From “The Fall of Hyperion: A Dream”




Here we are reminded of the many occasions in which we see the poet adamantly chasing after his desire.  High-spirited Miss Brawne is forever removing herself from dour Mr. Brown’s direct insults, and even from Mr. Keats’ ill-chosen or outspoken words.  Self-conscious of the literary knowledge she lacks, Fanny often unconsciously flags it as an open wound, and thus an open gate through which Brown pounces on her, if only because she is his true rival for Keats’ attention and affection.  Keats has a way of getting low with Fanny — on bended knee or sitting at her feet, begging forgiveness, pointing out his dire contradictions, cautioning her as to impossibilities.

He also has a way of teaching Fanny the delights of his profession.  “I’m not clever with poetry,” she confesses.  “Well, neither, it seems, am I,” he replies, acknowledging his critics.  In looking at poetry as she might look at stitching, except that she has trouble “working it out,” she asks him for lessons to learn the craft.  His reply:

“Poetic ‘craft’ is a carcass, a sham.  If poetry does not come as naturally as leaves to a tree, then it’d better not come at all…”  (And once he settles down — )  “A poem needs understanding through the senses.  The point of diving into the lake is not immediately to swim to the shore; it’s to be in the lake, to luxuriate in the sensation of water.  You do not ‘work the lake out’.  It is an experience beyond thought.  Poetry soothes and emboldens the soul to accept mystery.”



Toots (Edie Martin) is at once a foil for Fanny and her mouthpiece-in-miniature, speaking her elder sister’s alter-ego lines and frocked in fabric that could be remnants of Fanny’s dresses.  Visiting Tom’s sickbed with Fanny, she utters that she wants to leave — it smells bad.  “Shhhh!” gasps Fanny.  “I’ll cut your hair in the night!”  Shadowing Fanny as a younger chaperone, Toots’ voyeuristic role is at once a family duty and a touch of pure cinema.  When she steals looks over her shoulder at Fanny and John as they stroll back from a kiss in the woods, the two lovers tease her with a game of “freeze.”  We often see Toots lead Keats to Fanny (as when he returns from London toward their house, giggling at the little girl’s joy to see him) or lead Fanny to Keats (as when Toots, picking flowers, stumbles on him collapsed in the bushes). This is one little sprite who is clearly enamored with her big sister and who lives for the fringe benefits of the romance, among them an astonishing venture with butterflies that brings Keats’ fantasies directly down to earth.




“This living hand, now warm and capable”

This living hand, now warm and capable

Of earnest grasping, would, if it were cold

And in the icy silence of the tomb,

So haunt thy days and chill thy dreaming nights

That thou would wish thine own heart dry of blood,

So in my veins red life might stream again,

And thou be conscience-calm’d.  See, here it is —

I hold it towards you.

  My heart aches, and a drowsy numbness pains

    My sense, as though of hemlock I had drunk,

  Or emptied some dull opiate to the drains

    One minute past, and Lethe-wards had sunk:

  ‘Tis not through envy of thy happy lot,

  But being too happy in thine happiness,—

    That thou, light-winged Dryad of the trees,

  In some melodious plot

  Of beechen green, and shadows numberless,

    Singest of summer in full-throated ease...

                From “Ode to a Nightingale”


The film’s narrative might proceed through Fanny’s point of view, its intermittent scenes like stanzas in the epic ballad that is her love for Keats, and she may appear to us as the enigma who manages to shine for him in his deepest moments of grief, yet it is nonetheless the poet that Bright Star discloses.  Fanny Brawne and Charles Brown are enthralling vehicles to the heart and soul of Keats — for youths who have not yet read Keats’ immortal verses, for avid fans who relish discovering the man in the poet, for long-time critics (such as those I overheard in the audience) who are “rusty” regarding his genius.  Brown is continually flabbergasted at Keats’ imagination and his way with words: “Did these little hands do this?!” he remarks at their writer’s table as he takes the poet’s hand in his own.  Unwittingly, he is acknowledging not only Keats’ literary gift but also his integrity as a human being.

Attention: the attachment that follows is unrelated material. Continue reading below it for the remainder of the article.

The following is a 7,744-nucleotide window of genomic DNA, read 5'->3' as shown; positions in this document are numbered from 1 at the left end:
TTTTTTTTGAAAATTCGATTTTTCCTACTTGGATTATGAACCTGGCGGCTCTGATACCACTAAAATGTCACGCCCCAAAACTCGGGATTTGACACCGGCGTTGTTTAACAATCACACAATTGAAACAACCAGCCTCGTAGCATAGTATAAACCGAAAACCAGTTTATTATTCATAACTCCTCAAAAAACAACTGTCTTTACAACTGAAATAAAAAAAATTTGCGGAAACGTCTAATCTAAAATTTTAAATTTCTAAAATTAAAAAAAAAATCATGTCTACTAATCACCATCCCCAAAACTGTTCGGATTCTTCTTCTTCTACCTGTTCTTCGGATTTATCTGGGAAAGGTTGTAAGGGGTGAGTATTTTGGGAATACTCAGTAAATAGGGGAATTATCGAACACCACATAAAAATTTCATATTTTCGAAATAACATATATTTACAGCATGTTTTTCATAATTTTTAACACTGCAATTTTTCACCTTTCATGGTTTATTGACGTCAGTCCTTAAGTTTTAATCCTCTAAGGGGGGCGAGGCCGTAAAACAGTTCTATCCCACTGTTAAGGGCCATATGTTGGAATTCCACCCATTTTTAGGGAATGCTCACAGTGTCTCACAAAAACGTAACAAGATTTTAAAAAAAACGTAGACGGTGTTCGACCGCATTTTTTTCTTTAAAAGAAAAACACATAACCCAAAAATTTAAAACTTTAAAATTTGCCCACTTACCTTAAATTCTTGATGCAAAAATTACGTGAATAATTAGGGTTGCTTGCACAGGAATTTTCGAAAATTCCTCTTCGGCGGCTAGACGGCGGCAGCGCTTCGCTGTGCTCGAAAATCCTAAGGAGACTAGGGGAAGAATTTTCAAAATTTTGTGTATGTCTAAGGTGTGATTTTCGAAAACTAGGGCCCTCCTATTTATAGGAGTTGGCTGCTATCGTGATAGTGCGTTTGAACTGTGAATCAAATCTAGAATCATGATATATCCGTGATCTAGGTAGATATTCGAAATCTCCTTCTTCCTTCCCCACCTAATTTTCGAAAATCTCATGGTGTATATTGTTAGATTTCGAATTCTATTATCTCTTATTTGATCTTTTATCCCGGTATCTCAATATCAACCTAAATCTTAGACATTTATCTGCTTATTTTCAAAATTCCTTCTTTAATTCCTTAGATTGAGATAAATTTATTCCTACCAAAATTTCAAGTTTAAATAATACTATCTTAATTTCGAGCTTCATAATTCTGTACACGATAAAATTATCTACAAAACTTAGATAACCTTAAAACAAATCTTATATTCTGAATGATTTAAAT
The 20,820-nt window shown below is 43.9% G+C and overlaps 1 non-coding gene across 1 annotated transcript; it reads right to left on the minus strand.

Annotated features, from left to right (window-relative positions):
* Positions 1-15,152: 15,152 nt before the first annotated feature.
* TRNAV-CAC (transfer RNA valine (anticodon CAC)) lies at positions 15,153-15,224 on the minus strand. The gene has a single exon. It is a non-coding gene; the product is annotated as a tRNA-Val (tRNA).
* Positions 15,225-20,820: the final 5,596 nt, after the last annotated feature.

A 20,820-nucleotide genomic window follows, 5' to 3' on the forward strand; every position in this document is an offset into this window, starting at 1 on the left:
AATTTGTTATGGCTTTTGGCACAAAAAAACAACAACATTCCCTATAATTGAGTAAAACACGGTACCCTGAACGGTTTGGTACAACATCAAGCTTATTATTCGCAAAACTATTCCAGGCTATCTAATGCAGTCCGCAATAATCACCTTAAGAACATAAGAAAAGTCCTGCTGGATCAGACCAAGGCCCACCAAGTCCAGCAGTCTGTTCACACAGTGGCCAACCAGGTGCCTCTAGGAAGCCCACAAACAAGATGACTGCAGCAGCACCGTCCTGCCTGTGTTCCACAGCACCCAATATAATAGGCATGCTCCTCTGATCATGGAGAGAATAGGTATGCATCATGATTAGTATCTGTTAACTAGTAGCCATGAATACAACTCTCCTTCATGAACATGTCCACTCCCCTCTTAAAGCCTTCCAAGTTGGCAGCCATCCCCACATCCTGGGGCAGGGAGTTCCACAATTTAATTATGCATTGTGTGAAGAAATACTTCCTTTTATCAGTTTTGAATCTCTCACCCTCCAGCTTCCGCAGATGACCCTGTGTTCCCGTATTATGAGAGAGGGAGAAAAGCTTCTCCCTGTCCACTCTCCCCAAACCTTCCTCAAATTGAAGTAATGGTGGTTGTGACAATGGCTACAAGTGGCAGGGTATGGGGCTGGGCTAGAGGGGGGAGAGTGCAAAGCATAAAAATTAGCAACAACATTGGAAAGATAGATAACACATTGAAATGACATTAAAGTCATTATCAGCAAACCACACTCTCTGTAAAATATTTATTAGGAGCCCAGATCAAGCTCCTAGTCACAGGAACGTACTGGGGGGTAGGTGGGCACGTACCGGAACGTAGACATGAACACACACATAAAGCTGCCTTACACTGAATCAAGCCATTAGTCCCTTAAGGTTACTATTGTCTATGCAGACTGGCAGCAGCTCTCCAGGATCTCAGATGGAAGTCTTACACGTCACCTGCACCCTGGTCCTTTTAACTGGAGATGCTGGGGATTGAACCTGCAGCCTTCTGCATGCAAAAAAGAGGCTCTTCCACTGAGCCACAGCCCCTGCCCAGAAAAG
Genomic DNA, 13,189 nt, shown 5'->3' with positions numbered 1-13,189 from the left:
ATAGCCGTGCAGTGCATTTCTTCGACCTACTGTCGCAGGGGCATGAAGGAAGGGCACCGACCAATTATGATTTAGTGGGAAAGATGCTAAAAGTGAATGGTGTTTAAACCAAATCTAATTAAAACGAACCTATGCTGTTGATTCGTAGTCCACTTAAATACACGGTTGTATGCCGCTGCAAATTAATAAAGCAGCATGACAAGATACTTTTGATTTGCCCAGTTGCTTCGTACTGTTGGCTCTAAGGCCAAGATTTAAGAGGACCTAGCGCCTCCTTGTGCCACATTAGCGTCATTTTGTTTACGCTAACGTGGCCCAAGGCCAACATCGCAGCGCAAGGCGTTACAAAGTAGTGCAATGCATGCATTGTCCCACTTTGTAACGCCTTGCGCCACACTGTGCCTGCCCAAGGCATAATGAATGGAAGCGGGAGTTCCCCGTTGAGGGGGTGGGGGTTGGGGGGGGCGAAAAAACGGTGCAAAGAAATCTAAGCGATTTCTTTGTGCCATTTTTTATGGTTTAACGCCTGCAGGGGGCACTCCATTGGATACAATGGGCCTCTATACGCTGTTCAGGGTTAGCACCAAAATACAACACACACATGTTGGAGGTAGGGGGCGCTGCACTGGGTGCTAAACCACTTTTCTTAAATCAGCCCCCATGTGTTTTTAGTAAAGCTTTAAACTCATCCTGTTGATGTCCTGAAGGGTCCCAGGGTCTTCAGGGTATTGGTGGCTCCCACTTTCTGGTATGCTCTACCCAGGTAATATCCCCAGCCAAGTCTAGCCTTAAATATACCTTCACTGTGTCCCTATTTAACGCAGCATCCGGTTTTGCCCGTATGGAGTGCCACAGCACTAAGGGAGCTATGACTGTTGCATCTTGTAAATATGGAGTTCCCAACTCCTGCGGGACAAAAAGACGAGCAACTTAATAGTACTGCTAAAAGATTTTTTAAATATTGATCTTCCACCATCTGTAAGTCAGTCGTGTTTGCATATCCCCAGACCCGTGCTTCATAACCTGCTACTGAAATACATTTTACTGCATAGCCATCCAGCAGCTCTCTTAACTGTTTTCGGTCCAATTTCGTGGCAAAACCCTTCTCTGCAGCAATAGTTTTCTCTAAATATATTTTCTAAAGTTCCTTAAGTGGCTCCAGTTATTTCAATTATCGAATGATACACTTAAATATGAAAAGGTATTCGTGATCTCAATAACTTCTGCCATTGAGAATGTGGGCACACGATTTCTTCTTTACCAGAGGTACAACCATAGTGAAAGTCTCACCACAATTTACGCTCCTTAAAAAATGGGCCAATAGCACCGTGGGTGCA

The substance of the film — its rising joy and sinking sorrow — transpires precisely through Campion’s composition of scenes and dialogue that pulse with the music of Keats’ words, Fanny reciting lines from Endymion to Keats to win his admiration, or exchanging rounds of “La Belle Dame Sans Merci” with him after their two hearts have commingled, or speaking the lines of “Bright Star,” the sonnet Keats told her was “hers,” as she walks over the heath in the night.  Pre-figured voluptuously in one of several keen high-angle shots — this one of Keats floating on a “cloud” of treetop blossoms — “Ode to a Nightingale” ultimately falls from the poet’s (Ben Whishaw’s) own lips as if posthumously, as the final credits roll on the screen.  This recitation is not to be missed.

Before he died in 1821, Keats modestly asked for the following to be inscribed on his gravestone, and it was: “Here lies one whose name was writ in water.”  For all his mythic images and majestic turns of phrase, Keats wrote from life, from his own excruciatingly inspired, numbered days and nights.  Campion’s film deeply honors him by meticulously recreating tangible evidence that he used his life to live up to the vision of his verses.  Beyond this — which would be enough — her gift is to enrapture us with poetry and guide us in grasping its rewards.  Bright Star whets the appetite for an understanding of ourselves and our world, the calling of true poetry and the art of cinema alike. 


“Bright star, would I were stedfast as thou art”

Bright star, would I were stedfast as thou art —

  Not in lone spendour hung aloft the night,

And watching, with eternal lids apart,

  Like nature’s patient, sleepless eremite,

The moving waters at their priestlike task

  Of pure ablution round earth’s human shores,

Or gazing on the new soft-fallen mask

  Of snow upon the mountains and the moors;

No — yet still stedfast, still unchangeable,

  Pillow’d upon my fair love’s ripening breast,

To feel for ever its soft swell and fall,

  Awake for ever in a sweet unrest,

Still, still to hear her tender-taken breath,

And so live ever — or else swoon to death.

Bright Star

Director: Jane Campion; Producers: Jan Chapman and Caroline Hewitt; Screenplay: Jane Campion; Cinematography: Greig Fraser; Sound: John Midgley; Editing: Alexandre de Franceschi A.S.E.; Production and Costume Design: Janet Patterson; Music: Mark Bradshaw.


Cast: Abbie Cornish, Ben Whishaw, Paul Schneider, Kerry Fox, Edie Martin, Thomas Brodie Sangster, Antonia Campbell-Hughes, Claudie Blakley, Gerard Monaco, Samuel Roukin, Amanda Hale, Lucinda Raikis


Color, 35mm, 119 minutes.  In English.